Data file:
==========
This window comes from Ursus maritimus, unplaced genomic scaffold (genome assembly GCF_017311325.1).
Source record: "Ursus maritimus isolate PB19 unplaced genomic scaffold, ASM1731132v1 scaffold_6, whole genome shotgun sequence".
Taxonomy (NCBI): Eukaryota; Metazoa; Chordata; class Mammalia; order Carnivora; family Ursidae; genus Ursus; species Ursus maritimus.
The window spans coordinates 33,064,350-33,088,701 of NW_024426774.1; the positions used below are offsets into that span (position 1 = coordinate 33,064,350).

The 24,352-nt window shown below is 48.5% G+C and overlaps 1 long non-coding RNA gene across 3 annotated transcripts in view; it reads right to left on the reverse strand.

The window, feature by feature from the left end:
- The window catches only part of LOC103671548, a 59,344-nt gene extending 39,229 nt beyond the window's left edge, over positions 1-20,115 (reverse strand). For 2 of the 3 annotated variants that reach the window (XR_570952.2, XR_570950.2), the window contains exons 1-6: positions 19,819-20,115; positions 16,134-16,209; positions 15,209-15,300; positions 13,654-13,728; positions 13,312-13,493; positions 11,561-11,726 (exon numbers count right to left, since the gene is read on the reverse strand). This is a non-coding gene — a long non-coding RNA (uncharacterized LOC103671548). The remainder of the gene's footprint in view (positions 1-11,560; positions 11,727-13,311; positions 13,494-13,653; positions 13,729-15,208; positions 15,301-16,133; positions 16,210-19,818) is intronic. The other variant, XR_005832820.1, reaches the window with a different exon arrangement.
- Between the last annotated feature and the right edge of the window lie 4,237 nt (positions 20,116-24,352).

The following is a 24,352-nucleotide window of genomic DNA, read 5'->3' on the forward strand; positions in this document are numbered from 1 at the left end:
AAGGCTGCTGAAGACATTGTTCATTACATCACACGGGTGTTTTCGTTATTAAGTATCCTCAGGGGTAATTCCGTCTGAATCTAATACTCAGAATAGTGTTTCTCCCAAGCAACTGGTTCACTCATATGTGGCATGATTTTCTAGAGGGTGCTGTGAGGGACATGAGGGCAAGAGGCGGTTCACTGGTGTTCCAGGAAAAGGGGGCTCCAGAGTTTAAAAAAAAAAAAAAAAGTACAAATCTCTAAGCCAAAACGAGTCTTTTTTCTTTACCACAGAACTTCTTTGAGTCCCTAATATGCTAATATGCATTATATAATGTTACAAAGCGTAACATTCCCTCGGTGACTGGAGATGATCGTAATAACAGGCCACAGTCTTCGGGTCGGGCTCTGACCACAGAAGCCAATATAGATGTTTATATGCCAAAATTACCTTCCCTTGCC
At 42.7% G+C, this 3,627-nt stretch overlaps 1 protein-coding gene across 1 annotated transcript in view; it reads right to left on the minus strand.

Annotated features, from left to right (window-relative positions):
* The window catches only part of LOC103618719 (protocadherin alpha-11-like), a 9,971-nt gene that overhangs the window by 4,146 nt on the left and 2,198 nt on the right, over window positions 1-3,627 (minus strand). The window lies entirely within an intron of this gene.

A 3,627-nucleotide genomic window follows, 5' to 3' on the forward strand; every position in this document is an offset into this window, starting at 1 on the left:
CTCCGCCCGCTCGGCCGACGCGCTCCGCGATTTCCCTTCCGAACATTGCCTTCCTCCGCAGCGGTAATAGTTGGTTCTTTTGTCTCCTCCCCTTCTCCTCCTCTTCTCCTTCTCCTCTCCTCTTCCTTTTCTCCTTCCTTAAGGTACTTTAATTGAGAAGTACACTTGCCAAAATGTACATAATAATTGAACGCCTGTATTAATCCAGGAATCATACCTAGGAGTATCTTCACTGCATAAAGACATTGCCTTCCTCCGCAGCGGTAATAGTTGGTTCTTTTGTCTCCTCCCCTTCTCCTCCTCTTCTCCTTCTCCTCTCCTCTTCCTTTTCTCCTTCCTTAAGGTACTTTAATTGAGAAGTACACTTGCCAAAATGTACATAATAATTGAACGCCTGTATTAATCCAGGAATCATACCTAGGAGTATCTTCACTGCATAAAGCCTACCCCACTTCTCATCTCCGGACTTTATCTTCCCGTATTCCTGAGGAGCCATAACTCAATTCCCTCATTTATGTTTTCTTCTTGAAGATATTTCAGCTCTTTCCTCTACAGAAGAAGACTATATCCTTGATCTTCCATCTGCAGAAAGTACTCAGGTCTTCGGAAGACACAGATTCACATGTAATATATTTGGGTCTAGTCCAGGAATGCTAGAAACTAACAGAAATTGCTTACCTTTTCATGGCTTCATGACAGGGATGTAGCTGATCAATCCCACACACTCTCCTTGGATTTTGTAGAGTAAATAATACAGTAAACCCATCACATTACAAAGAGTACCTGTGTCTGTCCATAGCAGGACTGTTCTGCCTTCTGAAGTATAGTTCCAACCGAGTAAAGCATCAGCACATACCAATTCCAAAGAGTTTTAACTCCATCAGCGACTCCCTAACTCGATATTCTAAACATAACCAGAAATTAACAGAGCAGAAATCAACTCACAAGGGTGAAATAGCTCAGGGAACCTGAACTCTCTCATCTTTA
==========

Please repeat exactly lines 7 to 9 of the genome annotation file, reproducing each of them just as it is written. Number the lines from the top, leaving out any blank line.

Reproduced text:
- The window catches only part of LOC103671548, a 59,344-nt gene extending 39,229 nt beyond the window's left edge, over positions 1-20,115 (reverse strand). For 2 of the 3 annotated variants that reach the window (XR_570952.2, XR_570950.2), the window contains exons 1-6: positions 19,819-20,115; positions 16,134-16,209; positions 15,209-15,300; positions 13,654-13,728; positions 13,312-13,493; positions 11,561-11,726 (exon numbers count right to left, since the gene is read on the reverse strand). This is a non-coding gene — a long non-coding RNA (uncharacterized LOC103671548). The remainder of the gene's footprint in view (positions 1-11,560; positions 11,727-13,311; positions 13,494-13,653; positions 13,729-15,208; positions 15,301-16,133; positions 16,210-19,818) is intronic. The other variant, XR_005832820.1, reaches the window with a different exon arrangement.
- Between the last annotated feature and the right edge of the window lie 4,237 nt (positions 20,116-24,352).

The following is a 24,352-nucleotide window of genomic DNA, read 5'->3' on the forward strand; positions in this document are numbered from 1 at the left end: